30 August 2008

Kusu Quickly: with snappy encounters

4am and we're off. It wasn't very low, but our last chance for a predawn visit to Kusu Island this year.And among the first sightings we made was this pair of snapping shrimp and shrimp goby that we've not seen before!

The shrimp goby is very pretty! And the snapping shrimp is not among the ones we commonly see. Wow! So we have no idea what they are.

The shrimp goby is a fish (Family Gobiidae) that lives in the same burrow with a snapping shrimp (Family Alpheidae). With keener eyesight, the goby keeps a look-out while the shrimp busily digs out and maintains their shared home. The shrimp is literally constantly in touch with the goby with at least one of its antennae always on the goby. When the goby darts into the burrow, the shrimp is right behind it!

Kusu Island is also one of the many Southern Islands where you can see the False clown anemonefish (Amphiprion ocellaris). Today, only one of the Giant carpet anemone (Stichodactyla gigantea) that I saw had these fishes.There were two of these fishes! How nice. Usually, the bigger one is the female, while the male is smaller. Sometimes there are several small males together with one big female in one sea anemone. These fishes can change sex. If something untoward were to happen to the female and she dies, the biggest male will change into a female!This sea anemone with 'Nemos' also had a pair of anemone shrimps! The transparent anemone shrimps with five spots on the tail (Periclimenes brevicarpalis) were also seen on several of the Haddon's carpet anemones (Stichodactyla haddoni) at Kusu. These anemones have shorter tentacles and are found in the sandy lagoons away from the reefs. Anemone shrimps are often seen in a pair of male (more transparent) and female (with white spots on the body).Sea anemones eat fishes, as was evident in this photo. The poor fish swam suddenly into the sea anemone which immediately closed up over the victim. I hardly had time to take this photo before the fish disappeared in the folds of the large sea anemone. So it's really amazing that the clown anemonefish and anemone shrimps can live on these sea anemones.The shores were teeming with all kinds of fishes this morning. But often you had to look carefully as some are small and very well camouflaged.
The Painted scorpionfish (Parascorpaena picta) is large but also well camouflaged!Others may look similar at first glance. The fish on the left is the Tropical silverside (Atherinomorus duodecimalis), while the one on the right is a halfbeak (Family Hemiramphidae).
There was also a very large blue fish that looked like a halfbeak.There were also several Kite butterflyfishes (Parachaetodon ocellatus) in the lagoon today. Ivan also saw some Copperbanded butterflyfishes (Chelmon rostratus).And lots of these fishes, which are probably Perchlets (Family Chandidae), I'm not too sure.
Of course, Kusu Island has living reefs, and lots of various hard corals. My special encounter today was with this large and very happy looking Brain anchor coral (Euphyllia ancora) which so far I've only seen on St. John's Island and Raffles Lighthouse. Euphyllia species generally have long tentacles, some with U-shaped tips. Euphyllia ancora is distinguished by the brain-like pattern of the hard skeleton.Living corals provide shelter and food for a wide range of marine life. Such as flatworms like this Pseudobiceros bedfordi. I do not see this flatworm often so it was nice to see it again.Octopuses are commonly seen on our shores, but today at Kusu, I only saw this small one. It was really getting busy with all its arms stretched out, to check out various crevices all at the same time!As I took a photo of this stranded cuttlefish, its body patterns pulsed a bit. So I thought it was still alive and put it gently into the water. But it was dead. Ivan says these animals generally die after they mate and lay eggs. So perhaps it was just its time to go.And what a lovely surprise, a large red feather star (Class Crinoidea)! Crinoids are sometimes seen on the intertidal, but they appear to be rather seasonal.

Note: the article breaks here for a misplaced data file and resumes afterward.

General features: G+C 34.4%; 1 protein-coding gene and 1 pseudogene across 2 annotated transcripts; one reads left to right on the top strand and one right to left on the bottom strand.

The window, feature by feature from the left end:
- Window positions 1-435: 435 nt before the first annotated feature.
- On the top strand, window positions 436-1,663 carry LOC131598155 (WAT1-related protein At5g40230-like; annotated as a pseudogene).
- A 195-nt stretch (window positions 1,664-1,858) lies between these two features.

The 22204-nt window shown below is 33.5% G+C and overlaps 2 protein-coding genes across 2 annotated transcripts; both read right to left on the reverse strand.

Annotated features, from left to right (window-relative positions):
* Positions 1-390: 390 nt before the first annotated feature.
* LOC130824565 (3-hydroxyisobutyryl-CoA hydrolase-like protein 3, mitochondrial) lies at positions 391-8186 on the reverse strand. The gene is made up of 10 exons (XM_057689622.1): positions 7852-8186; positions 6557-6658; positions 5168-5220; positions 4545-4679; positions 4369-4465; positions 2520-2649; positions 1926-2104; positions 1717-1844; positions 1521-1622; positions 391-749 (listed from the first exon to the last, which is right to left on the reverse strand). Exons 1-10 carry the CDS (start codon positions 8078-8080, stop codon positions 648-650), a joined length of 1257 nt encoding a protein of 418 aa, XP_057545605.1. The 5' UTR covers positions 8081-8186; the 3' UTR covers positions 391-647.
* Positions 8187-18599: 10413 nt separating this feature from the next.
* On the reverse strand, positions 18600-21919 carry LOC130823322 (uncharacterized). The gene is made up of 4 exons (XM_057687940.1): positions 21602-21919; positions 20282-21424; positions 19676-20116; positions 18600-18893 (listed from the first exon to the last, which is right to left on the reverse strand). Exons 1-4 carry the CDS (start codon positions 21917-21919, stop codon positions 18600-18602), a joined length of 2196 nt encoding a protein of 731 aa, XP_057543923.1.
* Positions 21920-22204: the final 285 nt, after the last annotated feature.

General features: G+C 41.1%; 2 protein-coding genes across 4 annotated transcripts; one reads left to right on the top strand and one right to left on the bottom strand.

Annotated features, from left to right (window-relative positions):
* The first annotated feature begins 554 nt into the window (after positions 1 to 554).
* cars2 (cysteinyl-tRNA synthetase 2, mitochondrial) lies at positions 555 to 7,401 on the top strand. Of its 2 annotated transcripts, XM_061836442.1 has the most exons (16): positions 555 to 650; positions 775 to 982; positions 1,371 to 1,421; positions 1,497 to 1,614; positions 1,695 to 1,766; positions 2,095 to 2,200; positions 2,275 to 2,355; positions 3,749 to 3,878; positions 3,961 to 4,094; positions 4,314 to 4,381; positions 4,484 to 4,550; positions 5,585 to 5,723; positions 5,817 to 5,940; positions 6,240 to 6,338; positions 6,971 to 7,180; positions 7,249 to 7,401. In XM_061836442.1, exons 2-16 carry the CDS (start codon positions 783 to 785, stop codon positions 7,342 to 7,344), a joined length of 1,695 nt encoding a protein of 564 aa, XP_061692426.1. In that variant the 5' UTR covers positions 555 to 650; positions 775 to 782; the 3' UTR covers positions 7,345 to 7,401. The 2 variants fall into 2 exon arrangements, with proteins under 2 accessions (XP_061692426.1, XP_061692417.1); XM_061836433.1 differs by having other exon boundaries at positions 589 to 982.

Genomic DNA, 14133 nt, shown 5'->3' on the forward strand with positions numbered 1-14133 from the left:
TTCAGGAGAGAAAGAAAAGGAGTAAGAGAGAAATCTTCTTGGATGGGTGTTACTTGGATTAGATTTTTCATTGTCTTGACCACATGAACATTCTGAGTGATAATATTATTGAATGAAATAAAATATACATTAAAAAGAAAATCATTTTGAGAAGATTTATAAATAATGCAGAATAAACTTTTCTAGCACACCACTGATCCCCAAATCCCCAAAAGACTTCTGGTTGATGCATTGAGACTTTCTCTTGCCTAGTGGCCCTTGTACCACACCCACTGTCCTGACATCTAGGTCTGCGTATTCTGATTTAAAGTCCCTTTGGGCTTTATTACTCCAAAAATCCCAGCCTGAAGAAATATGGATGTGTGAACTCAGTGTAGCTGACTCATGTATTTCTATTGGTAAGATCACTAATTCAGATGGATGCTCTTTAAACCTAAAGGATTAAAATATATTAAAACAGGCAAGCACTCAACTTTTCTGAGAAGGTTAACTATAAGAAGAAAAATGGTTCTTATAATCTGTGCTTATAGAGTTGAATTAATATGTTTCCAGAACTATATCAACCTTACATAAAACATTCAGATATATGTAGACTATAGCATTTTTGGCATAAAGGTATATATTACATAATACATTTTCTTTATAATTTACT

Other echinoderms seen on Kusu included lots of Garlic Bread sea cucumbers (Holothuria scabra), a few Long black sea cucumbers (Holothuria leucospilota) and Marcus saw a very special sea cucumber. There were also lots and lots and lots of Common sea stars (Archaster typicus).They were seen in both lagoons, and almost everyone of them were in mating position, with arms locked.All too soon, the tide turned and the sun rose. Here's a look at stars (on the shore) at sunrise.What a lovely shore, just overlooking our main business district, a 15-minute ride in a fast boat. City Reefs: this surely, is uniquely Singapore!
And the water is quite clear today! Even with the incoming tide, we could still see the reef and all kinds of large reef fishes coming back in with the tide. Chay Hoon hopes the vis will remain good for their dive tomorrow at Pulau Hantu with the Hantu Bloggers. That's another of our wild reefs popular with local divers.Alas, as the sun rose, things are not as clear for the skies. A haze was evident over the entire mainland.Which became even more obvious as we headed home.

We have been remiss in not visiting this interesting shore often enough in the year. Our last and only predawn visit to Kusu was in Jun with Dr James to look for zoanthids. And the zoanthids were still there in astounding variety.

It is disturbing that recently there has been talk again about developing this cluster of islands: Kusu, St. John's and possibly the Sisters. We should cherish this shore and hopefully, it will remain open to everyone to visit.

The Blue Water Volunteers conduct public walks on Kusu Island. Visit their website for more information.

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